According to a former councillor, councillors should serve as the eyes and ears of the council so that they can serve the people and at the same time advice the council on what is going-on on the ground.

“They should listen to the needs of local people and take their views into account when making decisions,” he said.

A source in the Federal Local Government and Housing Ministry describes councillors as community leaders who work in partnership with the respective local authority.

Khalid: Councillors must strive to improve the quality of the delivery system.

According to Federal Local Housing Department director-general Datin Arpah Abdul Razak, an appointed councillor has to be reside in the area of the council’s jurisdiction he is serving and have a wide experience and expertise in the local government matters. She said this in a recent talk.

Section 10(2) of the Local Government Act 1976 states that “councillors of the local authority shall be appointed from among persons the majority of whom shall be persons ordinarily residents in the local authority area who in the opinion of the state authority have wide experience in local government affairs or who have achieved distinction in any profession, commerce or industry, or are otherwise capable of representing the interests of their communities in the local authority area”.

Although it is the duty of a councillor to represent the whole community, he also has a duty to serve the local government as a member of its administration.

A councillor must know what is going on in his area, and to help solve any problems or answer the queries that the community may have.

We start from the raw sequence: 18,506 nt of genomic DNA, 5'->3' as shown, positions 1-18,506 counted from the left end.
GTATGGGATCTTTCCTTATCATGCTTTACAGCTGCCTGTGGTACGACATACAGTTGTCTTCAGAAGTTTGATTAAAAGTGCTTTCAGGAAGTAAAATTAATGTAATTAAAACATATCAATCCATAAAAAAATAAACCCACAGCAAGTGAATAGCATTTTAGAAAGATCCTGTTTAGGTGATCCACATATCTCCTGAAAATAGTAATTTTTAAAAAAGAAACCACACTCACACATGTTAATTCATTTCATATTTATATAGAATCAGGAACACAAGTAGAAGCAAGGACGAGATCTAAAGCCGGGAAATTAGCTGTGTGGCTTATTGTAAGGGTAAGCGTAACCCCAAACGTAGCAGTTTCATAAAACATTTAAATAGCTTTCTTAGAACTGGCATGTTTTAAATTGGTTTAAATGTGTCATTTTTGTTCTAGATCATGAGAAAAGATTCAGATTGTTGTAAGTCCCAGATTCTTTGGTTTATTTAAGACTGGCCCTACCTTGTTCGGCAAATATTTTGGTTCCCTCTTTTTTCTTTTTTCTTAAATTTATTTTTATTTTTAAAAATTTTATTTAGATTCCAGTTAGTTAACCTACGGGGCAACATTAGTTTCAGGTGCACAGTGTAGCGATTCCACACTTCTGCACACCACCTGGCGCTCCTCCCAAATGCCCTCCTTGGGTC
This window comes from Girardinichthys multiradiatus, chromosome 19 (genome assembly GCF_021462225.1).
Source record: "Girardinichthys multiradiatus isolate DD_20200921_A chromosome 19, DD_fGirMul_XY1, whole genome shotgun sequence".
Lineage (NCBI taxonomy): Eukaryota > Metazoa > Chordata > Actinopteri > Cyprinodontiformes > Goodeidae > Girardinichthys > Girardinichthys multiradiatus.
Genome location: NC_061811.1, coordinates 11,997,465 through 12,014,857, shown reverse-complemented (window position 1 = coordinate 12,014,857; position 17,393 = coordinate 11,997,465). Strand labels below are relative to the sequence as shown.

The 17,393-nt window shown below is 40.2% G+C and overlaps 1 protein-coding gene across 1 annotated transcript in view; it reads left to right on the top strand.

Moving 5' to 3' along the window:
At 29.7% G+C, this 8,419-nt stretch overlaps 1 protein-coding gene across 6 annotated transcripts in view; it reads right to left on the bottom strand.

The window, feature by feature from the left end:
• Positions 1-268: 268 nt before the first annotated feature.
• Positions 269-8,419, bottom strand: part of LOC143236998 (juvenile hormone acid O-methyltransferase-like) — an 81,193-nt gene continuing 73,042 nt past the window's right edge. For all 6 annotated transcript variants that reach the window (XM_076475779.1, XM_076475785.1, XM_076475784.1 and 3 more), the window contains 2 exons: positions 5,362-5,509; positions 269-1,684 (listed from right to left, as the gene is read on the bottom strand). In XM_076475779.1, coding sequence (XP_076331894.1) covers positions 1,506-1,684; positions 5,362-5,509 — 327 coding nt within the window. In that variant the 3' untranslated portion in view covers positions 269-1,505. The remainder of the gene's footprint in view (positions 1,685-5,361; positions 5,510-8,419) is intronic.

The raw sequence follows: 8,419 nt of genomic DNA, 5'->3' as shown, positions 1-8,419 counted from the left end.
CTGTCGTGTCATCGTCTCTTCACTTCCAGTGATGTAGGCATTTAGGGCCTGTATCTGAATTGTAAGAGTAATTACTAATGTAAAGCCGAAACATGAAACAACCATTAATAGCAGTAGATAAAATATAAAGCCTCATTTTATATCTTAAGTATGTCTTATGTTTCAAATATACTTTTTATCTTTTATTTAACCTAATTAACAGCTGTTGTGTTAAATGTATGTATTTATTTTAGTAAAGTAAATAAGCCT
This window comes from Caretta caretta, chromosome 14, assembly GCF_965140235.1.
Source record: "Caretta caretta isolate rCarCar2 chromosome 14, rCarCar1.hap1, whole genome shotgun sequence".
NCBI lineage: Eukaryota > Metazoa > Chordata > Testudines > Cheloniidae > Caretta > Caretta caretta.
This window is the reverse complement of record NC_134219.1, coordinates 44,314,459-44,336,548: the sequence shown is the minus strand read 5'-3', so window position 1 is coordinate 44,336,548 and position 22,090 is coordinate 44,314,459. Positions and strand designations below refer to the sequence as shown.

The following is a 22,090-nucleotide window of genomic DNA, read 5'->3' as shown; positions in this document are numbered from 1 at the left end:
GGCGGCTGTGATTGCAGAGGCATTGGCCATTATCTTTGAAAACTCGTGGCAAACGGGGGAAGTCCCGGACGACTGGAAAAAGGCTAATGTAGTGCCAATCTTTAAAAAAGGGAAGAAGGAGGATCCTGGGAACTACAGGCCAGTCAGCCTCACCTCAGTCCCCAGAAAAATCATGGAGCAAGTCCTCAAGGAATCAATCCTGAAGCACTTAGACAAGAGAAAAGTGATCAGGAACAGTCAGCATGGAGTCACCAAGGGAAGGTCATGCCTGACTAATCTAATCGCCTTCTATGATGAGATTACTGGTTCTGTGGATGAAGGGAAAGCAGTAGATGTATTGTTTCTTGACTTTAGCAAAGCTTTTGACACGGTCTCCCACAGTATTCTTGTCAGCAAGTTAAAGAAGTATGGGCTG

The councillor’s job involves helping to solve the people’s problems, such as garbage collection, clogged drains, floods, as well the general welfare of the people.

The councillors are among the decision-makers of policies and practices of the council.

They are responsible for helping the people understand the policies and projects of their local councils.

Councillors, hence, are important because they are supposed to be the voice of the community and play a vital role in the functioning of democracy.

They are the community representatives and champion the local issues to enhance the quality of life and development in the area that they serve.

Meanwhile, the newly-appointed local councillors in Selangor comprises party workers, professionals, NGOs, the disabled and women.

Previously more than one councillor was assigned to a zone, but now each has been assigned a zone.

Each will be assigned an office and staff to assist him in his work to serve the community.

Under the Pakatan Rakyat state government, the state assemblymen are not appointed as councillors, unlike the previous Barisan Nasional state government.

Selangor Mentri Besar Tan Sri Khalid Ibrahim in his speech during last month’s mass swearing-in of the councillors reminded them that they were to serve the people.

He said the process of awarding contracts through direct negotiations had been abolished in Selangor and there would be no exception at the local council level.

“These councillors must strive to improve the quality of the delivery system and find ways to increase revenue and ensure that every ringgit is wisely spent,” Khalid said.

He said the councillors were expected to practice good governance at all times and ensure that decisions made at the sub-committee and full board meetings were favourable to the people.

“They must be impartial and should not allow any parties to exploit their positions to serve unscrupulous interests,” he said.

Thursday, July 24, 2008

Umno-PAS rule in S'gor - 'Anwar ruined it' - Malaysiakini

Syed Jaymal Zahiid | Jul 22, 08 4:13pm

PKR leader Anwar Ibrahim had used his influence in PAS to derail the possibility of Umno and the Islamic party forming a joint government to rule Selangor in the wake of the March 8 polls.